Latest post Thu, Jul 8 2010 7:35 PM by GusC. 2 replies.
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  • Thu, Jul 8 2010 6:38 PM

    • swallen
    • Not Ranked
    • Joined on Thu, Jul 8 2010
    • Posts 2
    • Points 25

    composer to symphony

    If an Avid editor has been using Media Composer since 1995 and is currently running Adrenaline, how much of a learning curve is there to advancing to Nitris and/or Symphony?

  • Thu, Jul 8 2010 6:57 PM In reply to

    Re: composer to symphony

    From MC to Symphony will be no problem. The interfaces are virtually identical, with some additional features avaiable only in Symphony, like secondary color correction. DS Nitris, however, is an entirely different animal and will require a fairly steep learning curve.

    Newscutter Nitris DX 9.5.3.5 * Media Composer 5.5.3.6 (At Home on PC running XP Pro) * Symphony 6.5.2.1 (At home on MacBook Pro3,1 running 10.7.2) * Interplay... [view my complete system specs]

    Larry Rubin

    Senior Editor

    The Pentagon Channel

    www.pentagonchannel.mil

  • Thu, Jul 8 2010 7:35 PM In reply to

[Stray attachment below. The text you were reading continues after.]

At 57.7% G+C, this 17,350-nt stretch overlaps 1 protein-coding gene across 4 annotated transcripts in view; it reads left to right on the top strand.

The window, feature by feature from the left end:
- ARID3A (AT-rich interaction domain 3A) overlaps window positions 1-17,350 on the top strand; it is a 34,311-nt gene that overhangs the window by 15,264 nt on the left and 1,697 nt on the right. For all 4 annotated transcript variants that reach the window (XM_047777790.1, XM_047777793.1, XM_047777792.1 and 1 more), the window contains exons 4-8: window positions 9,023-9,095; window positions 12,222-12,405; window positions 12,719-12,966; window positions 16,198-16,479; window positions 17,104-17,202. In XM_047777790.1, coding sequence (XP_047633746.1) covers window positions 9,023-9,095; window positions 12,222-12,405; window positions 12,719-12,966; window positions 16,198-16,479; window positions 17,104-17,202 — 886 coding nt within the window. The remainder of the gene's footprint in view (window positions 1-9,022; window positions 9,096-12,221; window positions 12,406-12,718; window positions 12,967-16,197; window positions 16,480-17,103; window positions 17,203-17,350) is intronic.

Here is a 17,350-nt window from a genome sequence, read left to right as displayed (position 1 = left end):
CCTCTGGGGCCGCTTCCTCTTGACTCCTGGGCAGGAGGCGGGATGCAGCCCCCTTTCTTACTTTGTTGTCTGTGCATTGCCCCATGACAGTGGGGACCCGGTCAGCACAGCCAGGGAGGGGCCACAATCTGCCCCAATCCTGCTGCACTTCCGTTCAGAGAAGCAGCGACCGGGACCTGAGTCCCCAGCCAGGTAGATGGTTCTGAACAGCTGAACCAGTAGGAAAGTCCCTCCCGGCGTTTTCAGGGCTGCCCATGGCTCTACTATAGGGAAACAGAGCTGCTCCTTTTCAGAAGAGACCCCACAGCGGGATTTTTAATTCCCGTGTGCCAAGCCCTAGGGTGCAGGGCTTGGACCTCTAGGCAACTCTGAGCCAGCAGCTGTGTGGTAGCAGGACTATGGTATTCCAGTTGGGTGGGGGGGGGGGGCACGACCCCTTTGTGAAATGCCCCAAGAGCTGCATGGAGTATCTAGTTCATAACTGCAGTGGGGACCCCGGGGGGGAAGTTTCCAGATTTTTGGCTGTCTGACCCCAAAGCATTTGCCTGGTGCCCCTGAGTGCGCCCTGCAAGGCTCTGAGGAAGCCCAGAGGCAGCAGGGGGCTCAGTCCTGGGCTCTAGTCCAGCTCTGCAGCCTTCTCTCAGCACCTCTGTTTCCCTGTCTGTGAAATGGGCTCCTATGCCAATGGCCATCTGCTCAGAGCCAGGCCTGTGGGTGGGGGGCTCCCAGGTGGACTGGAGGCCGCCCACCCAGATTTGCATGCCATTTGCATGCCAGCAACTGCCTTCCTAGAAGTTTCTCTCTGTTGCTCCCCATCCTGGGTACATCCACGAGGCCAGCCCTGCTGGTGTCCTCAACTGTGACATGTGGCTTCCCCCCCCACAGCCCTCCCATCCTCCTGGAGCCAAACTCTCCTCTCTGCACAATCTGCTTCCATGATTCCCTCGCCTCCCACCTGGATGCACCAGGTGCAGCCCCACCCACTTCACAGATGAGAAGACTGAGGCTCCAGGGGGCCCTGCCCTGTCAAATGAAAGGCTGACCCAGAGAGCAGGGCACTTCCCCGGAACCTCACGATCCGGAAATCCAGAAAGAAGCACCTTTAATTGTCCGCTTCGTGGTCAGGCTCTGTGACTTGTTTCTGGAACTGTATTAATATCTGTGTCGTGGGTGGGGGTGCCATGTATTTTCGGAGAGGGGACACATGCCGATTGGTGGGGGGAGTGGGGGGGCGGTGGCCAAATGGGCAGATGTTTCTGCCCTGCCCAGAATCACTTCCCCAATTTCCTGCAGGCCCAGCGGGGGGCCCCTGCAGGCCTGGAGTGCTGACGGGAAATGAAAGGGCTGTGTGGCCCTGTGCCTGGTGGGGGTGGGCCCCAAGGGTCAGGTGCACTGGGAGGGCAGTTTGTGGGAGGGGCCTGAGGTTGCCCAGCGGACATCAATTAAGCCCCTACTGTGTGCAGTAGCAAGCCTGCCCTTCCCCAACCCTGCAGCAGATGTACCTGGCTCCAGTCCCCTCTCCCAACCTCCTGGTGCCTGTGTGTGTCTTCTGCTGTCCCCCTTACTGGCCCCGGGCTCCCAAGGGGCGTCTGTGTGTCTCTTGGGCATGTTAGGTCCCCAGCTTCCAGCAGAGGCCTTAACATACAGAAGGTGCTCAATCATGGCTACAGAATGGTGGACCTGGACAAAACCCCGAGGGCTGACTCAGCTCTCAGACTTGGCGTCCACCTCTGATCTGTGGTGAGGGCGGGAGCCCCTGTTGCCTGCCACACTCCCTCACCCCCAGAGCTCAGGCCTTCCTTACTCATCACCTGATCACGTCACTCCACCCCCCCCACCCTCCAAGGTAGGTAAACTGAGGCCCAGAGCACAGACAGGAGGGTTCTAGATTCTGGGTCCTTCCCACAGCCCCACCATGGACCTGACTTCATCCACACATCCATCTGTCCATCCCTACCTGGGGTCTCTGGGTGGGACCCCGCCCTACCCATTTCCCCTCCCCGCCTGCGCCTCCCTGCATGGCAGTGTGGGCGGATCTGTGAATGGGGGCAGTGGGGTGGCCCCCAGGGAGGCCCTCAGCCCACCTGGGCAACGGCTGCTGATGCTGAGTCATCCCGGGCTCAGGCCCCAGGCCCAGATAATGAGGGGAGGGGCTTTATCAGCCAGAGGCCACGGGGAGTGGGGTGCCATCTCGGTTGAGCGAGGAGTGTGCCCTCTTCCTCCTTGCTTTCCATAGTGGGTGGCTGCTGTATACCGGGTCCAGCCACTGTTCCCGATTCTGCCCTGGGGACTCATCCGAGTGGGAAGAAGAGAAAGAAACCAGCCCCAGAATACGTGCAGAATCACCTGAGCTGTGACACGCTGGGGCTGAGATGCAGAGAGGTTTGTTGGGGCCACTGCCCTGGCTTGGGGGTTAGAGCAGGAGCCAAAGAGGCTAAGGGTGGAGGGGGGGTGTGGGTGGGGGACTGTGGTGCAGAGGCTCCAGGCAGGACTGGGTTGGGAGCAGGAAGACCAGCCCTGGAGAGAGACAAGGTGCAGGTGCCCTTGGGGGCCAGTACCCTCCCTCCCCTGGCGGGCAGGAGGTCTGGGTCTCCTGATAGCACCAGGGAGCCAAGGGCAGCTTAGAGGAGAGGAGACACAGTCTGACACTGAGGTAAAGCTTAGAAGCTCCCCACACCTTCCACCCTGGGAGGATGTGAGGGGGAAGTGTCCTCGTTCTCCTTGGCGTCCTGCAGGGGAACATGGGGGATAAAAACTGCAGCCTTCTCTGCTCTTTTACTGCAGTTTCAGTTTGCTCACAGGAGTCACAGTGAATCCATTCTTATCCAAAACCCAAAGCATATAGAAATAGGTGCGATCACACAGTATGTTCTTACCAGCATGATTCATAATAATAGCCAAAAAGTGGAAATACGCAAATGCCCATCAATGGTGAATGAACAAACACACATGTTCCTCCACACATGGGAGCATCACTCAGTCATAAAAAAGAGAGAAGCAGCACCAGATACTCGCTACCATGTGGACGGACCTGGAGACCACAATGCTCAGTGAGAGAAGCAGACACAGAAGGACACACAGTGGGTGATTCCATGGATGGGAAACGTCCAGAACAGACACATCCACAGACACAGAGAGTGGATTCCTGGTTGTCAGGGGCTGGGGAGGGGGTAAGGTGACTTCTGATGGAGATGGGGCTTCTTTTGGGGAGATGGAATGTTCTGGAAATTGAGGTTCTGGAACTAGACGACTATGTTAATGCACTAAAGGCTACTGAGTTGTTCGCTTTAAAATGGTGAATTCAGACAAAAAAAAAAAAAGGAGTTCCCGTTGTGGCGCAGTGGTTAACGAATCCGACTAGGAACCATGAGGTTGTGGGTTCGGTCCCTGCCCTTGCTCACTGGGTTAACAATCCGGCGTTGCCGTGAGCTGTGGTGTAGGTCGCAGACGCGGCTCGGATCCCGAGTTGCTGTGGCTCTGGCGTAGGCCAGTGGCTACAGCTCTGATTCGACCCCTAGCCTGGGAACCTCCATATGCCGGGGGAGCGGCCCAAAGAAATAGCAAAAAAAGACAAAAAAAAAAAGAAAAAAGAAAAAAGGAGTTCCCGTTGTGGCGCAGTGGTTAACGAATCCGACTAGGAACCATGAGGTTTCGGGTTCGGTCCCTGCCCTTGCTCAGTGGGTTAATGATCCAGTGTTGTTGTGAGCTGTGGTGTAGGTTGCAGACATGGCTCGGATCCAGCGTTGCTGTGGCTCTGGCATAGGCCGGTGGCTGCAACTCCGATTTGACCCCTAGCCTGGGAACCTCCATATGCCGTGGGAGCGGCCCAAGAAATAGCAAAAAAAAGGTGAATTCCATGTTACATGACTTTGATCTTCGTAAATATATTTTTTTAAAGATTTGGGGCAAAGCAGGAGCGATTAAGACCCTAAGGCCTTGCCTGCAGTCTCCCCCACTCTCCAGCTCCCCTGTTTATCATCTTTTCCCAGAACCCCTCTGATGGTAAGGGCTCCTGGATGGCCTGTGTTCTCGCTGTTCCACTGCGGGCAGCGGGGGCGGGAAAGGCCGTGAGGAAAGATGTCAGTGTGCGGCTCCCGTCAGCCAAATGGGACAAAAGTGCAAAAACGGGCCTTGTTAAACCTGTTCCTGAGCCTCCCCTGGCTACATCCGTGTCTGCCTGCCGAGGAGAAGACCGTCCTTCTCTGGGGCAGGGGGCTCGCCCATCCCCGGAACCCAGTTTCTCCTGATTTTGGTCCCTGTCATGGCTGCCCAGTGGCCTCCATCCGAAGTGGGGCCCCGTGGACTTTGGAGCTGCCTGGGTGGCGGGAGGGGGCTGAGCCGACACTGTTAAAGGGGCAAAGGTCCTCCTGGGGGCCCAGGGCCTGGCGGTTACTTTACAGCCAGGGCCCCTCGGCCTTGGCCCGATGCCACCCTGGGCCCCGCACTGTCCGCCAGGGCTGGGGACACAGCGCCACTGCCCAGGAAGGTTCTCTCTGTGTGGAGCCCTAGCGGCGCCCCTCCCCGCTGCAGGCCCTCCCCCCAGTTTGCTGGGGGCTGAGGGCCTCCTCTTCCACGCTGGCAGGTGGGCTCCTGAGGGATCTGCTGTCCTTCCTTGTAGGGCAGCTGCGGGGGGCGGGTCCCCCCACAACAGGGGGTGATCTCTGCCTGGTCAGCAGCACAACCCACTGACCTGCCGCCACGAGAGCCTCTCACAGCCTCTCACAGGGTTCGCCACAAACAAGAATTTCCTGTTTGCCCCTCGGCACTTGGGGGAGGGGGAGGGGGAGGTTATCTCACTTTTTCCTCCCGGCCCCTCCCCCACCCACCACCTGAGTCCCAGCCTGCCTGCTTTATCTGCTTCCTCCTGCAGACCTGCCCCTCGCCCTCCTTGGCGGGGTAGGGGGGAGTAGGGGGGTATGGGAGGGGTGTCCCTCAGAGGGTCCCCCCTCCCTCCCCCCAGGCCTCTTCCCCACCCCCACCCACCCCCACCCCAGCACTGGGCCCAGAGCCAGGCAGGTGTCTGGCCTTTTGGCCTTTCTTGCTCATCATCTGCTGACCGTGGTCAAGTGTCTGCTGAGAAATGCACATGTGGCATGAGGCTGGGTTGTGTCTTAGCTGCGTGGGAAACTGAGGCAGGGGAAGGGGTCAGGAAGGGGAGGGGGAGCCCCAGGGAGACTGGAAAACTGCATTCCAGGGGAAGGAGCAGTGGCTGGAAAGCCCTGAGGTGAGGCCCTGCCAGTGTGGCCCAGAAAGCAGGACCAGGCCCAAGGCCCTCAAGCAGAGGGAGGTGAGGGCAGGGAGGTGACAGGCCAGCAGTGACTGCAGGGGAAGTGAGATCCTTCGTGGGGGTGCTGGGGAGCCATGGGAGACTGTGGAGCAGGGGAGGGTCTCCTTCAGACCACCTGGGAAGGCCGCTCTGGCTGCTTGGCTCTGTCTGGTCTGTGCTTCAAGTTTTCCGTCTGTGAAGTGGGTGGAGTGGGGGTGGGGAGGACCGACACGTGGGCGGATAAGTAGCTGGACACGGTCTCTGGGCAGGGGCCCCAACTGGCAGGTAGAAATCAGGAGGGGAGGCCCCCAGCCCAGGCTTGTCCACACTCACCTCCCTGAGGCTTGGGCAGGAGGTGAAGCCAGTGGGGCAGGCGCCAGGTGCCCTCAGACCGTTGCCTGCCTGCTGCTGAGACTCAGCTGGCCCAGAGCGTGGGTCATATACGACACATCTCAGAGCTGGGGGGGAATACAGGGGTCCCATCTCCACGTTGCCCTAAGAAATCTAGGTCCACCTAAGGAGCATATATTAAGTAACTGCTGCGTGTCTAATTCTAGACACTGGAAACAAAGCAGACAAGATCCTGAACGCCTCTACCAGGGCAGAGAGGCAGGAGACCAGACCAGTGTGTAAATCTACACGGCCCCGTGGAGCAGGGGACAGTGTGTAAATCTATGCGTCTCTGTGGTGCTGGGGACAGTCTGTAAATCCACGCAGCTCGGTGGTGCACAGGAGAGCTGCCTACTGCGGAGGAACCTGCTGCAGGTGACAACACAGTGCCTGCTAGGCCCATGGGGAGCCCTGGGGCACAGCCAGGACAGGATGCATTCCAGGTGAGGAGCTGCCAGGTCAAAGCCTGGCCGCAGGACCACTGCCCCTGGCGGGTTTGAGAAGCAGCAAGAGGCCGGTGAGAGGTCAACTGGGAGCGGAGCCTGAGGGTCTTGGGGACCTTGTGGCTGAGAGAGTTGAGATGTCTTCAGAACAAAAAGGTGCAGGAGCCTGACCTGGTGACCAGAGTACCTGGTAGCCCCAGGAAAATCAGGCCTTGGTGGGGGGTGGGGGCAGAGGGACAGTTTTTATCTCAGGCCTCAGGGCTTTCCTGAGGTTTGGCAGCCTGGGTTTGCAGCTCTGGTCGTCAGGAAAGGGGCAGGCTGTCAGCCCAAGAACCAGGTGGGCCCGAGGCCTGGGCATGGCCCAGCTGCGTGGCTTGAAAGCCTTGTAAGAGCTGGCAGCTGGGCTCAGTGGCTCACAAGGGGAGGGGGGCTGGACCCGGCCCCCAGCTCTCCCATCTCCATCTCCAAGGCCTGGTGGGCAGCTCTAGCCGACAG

• GusC
    • Top 200 Contributor
    • Joined on Thu, Oct 13 2005
    • Burbank, CA
    • Posts 531
    • Points 6,565

    Re: composer to symphony

    MC>Symphony is no problem as workflow wise it's pretty similar to when you started, excpet you have more color correcting options.

    If by 'Nitris' you mean the old name for Avid|DS, then the following applies:

    Contrary to popular belief, the time needed to jump up to DS is entirely dependent on the individual person.  Some have made the jump in a matter of days/weeks, while others never succeed.  I've been on the DS for 10 years (and on MC for longer than that) and still find cool, new things in DS, so I'm still learning and will likely always be.

    Many people have often incorrectly associated the time needed learn advanced effects and compositing with the time needed to learn DS.  Regardless of which 'effects' system you learn, there is a general effects learning curve.  If you already know the fundamentals of proper effects workflows (like managing alpha channels, transfer modes, tracking, paint etc...) then it's really just a matter of finding where those things are in DS.   

    Approaching DS as just another non-linear editor that does the many of the same basic things as other non-linear editors (overwrite, trim, extract, etc...) leads to a quicker and easier transition. 

    Trying to force a DS to work like a Media Composer leads to frustration and usually results in a return to MC.  That being said, once you get there, it's difficult and equally frustrating to go back.

    But you have to evaluate your needs.  DS and Symphony are both the correct and incorrect system for a project.  You need to evaluate what your needs are before choosing.  Nothing is worse in online than to put a project on the wrong system.

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